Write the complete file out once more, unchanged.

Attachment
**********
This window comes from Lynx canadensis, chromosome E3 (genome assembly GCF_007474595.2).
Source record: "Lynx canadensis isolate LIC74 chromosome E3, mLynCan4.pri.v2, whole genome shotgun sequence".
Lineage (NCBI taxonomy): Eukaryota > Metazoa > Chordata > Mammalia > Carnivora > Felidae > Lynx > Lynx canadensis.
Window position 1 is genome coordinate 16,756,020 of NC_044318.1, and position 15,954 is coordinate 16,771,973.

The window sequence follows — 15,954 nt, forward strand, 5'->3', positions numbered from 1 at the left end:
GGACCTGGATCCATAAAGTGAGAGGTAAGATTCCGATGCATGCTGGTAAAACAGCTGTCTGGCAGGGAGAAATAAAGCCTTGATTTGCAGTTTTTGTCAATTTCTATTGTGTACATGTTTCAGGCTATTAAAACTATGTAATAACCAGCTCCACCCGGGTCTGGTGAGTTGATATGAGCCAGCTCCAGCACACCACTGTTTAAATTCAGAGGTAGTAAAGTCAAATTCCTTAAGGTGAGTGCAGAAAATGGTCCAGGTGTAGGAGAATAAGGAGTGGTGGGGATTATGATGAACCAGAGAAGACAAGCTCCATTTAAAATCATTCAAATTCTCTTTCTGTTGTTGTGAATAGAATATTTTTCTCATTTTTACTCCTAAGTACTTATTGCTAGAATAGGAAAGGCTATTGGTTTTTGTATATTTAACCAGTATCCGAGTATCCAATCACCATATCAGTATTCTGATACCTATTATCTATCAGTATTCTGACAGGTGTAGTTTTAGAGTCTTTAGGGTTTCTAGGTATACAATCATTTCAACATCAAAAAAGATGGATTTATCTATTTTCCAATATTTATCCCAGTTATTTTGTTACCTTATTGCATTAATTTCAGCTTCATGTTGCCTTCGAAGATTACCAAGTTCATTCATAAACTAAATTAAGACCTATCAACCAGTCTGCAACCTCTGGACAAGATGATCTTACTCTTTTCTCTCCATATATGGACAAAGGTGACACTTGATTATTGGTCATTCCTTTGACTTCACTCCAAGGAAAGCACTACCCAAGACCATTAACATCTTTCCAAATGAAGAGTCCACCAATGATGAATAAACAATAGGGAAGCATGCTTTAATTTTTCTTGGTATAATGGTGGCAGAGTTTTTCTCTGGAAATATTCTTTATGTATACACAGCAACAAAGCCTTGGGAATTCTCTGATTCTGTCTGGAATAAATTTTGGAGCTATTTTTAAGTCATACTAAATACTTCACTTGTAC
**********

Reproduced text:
This window comes from Lynx canadensis, chromosome E3 (genome assembly GCF_007474595.2).
Source record: "Lynx canadensis isolate LIC74 chromosome E3, mLynCan4.pri.v2, whole genome shotgun sequence".
Lineage (NCBI taxonomy): Eukaryota > Metazoa > Chordata > Mammalia > Carnivora > Felidae > Lynx > Lynx canadensis.
Window position 1 is genome coordinate 16,756,020 of NC_044318.1, and position 15,954 is coordinate 16,771,973.

The window sequence follows — 15,954 nt, forward strand, 5'->3', positions numbered from 1 at the left end:
GGACCTGGATCCATAAAGTGAGAGGTAAGATTCCGATGCATGCTGGTAAAACAGCTGTCTGGCAGGGAGAAATAAAGCCTTGATTTGCAGTTTTTGTCAATTTCTATTGTGTACATGTTTCAGGCTATTAAAACTATGTAATAACCAGCTCCACCCGGGTCTGGTGAGTTGATATGAGCCAGCTCCAGCACACCACTGTTTAAATTCAGAGGTAGTAAAGTCAAATTCCTTAAGGTGAGTGCAGAAAATGGTCCAGGTGTAGGAGAATAAGGAGTGGTGGGGATTATGATGAACCAGAGAAGACAAGCTCCATTTAAAATCATTCAAATTCTCTTTCTGTTGTTGTGAATAGAATATTTTTCTCATTTTTACTCCTAAGTACTTATTGCTAGAATAGGAAAGGCTATTGGTTTTTGTATATTTAACCAGTATCCGAGTATCCAATCACCATATCAGTATTCTGATACCTATTATCTATCAGTATTCTGACAGGTGTAGTTTTAGAGTCTTTAGGGTTTCTAGGTATACAATCATTTCAACATCAAAAAAGATGGATTTATCTATTTTCCAATATTTATCCCAGTTATTTTGTTACCTTATTGCATTAATTTCAGCTTCATGTTGCCTTCGAAGATTACCAAGTTCATTCATAAACTAAATTAAGACCTATCAACCAGTCTGCAACCTCTGGACAAGATGATCTTACTCTTTTCTCTCCATATATGGACAAAGGTGACACTTGATTATTGGTCATTCCTTTGACTTCACTCCAAGGAAAGCACTACCCAAGACCATTAACATCTTTCCAAATGAAGAGTCCACCAATGATGAATAAACAATAGGGAAGCATGCTTTAATTTTTCTTGGTATAATGGTGGCAGAGTTTTTCTCTGGAAATATTCTTTATGTATACACAGCAACAAAGCCTTGGGAATTCTCTGATTCTGTCTGGAATAAATTTTGGAGCTATTTTTAAGTCATACTAAATACTTCACTTGTAC